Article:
Our smart phones and computers track our every move. Our washing machines and refrigerators now have IP addresses. Many of our automobile, airline and transportation systems rely on wireless connections. And our utility grids routinely operate online.
All of these can be remotely controlled. By good people – or bad.
The nine nations that possess nuclear weapons have enough plutonium and high-enriched uranium collectively to build more than 100,000 additional nuclear weapons, according to a new report published by CISAC. The report details which nations currently have the means to produce nuclear weapons and how much fissile material they possess, and it calls for nations to cooperate on seven steps to keep the materials from reaching other countries or terrorists.
Karl Eikenberry has a unique perspective on the U.S. war in Afghanistan. The former ambassador to Kabul, his 35-year career in the army includes an 18-month tour as commander of the U.S.-led coalition forces in the country. As the conflict hit the 10-year mark, Eikenberry discussed President Obama’s Afghanistan strategy, the challenge of working with Pakistan, and the problem of overpromising.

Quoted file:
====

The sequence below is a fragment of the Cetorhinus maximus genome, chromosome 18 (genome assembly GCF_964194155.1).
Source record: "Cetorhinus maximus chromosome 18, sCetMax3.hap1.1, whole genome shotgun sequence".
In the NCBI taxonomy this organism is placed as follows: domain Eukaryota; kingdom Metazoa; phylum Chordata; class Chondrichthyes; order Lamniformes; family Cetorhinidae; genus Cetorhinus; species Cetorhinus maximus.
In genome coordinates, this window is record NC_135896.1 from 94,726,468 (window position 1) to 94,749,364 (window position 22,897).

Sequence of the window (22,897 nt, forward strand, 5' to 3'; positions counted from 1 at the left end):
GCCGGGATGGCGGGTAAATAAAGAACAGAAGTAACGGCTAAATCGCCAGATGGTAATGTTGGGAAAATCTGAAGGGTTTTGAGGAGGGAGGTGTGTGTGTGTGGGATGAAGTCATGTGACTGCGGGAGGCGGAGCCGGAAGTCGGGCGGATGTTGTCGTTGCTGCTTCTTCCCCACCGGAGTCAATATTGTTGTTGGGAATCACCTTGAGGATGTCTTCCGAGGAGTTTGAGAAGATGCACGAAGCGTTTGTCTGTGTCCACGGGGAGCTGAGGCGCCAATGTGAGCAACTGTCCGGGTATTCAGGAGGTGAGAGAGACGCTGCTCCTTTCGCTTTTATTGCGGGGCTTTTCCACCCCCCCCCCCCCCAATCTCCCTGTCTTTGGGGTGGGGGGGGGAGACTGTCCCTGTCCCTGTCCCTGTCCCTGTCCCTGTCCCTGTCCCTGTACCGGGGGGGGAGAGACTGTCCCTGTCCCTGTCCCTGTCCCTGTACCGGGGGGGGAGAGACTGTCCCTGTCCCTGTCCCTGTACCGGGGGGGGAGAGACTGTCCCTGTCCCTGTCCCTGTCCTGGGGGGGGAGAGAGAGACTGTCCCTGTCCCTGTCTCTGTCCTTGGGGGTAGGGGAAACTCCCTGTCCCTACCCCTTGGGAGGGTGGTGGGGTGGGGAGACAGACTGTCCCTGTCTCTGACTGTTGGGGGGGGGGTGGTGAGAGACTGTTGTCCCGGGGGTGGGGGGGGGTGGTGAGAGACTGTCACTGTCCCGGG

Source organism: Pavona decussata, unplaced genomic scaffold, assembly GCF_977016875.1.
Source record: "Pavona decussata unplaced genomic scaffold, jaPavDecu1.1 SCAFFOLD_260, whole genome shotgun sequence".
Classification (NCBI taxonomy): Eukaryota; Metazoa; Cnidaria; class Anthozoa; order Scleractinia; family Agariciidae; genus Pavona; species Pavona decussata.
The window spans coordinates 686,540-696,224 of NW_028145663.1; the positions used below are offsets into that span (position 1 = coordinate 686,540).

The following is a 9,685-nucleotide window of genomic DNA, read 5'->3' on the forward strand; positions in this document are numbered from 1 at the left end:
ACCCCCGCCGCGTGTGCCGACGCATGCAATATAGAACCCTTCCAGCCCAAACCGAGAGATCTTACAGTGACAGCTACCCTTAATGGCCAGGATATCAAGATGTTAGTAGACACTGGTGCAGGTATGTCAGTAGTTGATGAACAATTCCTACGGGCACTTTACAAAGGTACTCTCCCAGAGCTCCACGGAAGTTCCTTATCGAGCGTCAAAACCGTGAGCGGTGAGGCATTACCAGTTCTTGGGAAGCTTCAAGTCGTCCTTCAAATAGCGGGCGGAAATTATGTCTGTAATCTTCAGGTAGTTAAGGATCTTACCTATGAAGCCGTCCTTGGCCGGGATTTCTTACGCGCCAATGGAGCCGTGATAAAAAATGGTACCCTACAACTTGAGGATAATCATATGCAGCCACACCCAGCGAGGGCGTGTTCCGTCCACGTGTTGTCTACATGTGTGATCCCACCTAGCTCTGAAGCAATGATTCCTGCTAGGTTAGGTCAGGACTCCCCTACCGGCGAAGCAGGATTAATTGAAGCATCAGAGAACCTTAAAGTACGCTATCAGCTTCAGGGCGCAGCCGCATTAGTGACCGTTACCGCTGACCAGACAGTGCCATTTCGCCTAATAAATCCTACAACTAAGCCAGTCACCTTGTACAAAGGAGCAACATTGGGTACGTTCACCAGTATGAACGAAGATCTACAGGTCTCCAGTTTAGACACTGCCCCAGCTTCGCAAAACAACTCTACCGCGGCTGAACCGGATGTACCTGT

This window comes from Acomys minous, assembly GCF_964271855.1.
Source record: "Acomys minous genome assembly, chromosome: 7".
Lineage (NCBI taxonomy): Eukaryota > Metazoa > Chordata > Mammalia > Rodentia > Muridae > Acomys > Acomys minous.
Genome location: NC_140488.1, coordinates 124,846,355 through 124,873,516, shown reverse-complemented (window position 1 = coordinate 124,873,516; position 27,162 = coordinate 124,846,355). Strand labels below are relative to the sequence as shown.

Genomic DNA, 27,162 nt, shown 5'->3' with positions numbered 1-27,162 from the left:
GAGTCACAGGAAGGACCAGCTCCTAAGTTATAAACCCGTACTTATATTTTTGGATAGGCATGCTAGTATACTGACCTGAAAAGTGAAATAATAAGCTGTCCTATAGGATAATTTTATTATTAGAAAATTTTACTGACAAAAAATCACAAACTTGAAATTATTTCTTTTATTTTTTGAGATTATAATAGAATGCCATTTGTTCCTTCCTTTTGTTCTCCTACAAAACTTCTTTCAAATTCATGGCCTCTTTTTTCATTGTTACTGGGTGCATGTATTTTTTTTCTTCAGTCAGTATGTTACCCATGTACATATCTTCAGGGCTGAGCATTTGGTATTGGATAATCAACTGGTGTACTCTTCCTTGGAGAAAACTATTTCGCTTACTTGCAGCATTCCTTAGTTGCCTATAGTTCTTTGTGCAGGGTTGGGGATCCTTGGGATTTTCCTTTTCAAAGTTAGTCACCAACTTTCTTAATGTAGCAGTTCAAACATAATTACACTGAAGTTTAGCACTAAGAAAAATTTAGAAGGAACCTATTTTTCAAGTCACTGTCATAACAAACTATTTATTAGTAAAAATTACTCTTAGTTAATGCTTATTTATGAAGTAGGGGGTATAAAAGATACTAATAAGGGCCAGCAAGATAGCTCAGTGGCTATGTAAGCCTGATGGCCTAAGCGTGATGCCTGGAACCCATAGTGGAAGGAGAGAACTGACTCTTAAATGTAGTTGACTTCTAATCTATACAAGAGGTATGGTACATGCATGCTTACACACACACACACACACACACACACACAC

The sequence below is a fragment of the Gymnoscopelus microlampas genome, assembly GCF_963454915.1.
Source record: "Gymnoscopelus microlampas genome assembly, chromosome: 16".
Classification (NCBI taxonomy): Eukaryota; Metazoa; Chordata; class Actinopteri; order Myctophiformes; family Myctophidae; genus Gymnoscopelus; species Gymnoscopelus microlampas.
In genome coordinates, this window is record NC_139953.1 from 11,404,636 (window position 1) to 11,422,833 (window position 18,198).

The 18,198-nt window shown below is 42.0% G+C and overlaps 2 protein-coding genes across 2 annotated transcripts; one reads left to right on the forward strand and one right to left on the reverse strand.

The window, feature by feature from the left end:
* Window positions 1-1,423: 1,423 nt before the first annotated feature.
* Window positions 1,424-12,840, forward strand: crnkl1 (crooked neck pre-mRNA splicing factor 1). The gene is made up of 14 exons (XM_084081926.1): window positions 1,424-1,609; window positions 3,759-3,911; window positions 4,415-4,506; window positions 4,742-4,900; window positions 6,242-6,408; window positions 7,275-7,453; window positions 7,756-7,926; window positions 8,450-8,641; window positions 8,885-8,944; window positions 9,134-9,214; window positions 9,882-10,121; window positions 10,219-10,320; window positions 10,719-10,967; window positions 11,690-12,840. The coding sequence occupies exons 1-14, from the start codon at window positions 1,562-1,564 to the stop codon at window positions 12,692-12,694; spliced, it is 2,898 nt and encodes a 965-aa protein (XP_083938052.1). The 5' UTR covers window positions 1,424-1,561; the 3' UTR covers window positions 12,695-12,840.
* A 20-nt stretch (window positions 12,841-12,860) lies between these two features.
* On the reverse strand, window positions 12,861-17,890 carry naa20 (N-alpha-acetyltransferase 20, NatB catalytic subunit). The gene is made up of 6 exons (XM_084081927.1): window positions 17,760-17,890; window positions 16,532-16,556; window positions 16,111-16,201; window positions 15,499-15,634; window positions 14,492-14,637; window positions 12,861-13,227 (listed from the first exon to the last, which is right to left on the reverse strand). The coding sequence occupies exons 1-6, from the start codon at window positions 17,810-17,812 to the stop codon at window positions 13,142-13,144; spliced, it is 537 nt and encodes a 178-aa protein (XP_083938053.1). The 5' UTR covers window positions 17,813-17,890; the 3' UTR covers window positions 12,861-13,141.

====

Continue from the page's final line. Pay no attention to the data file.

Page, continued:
Helen Kinsella, a postdoctoral fellow at the Center for International Security and Cooperation, won the American Political Science Association's 2004 Helen Dwight Reid Award for the best doctoral dissertation in international relations, law and politics.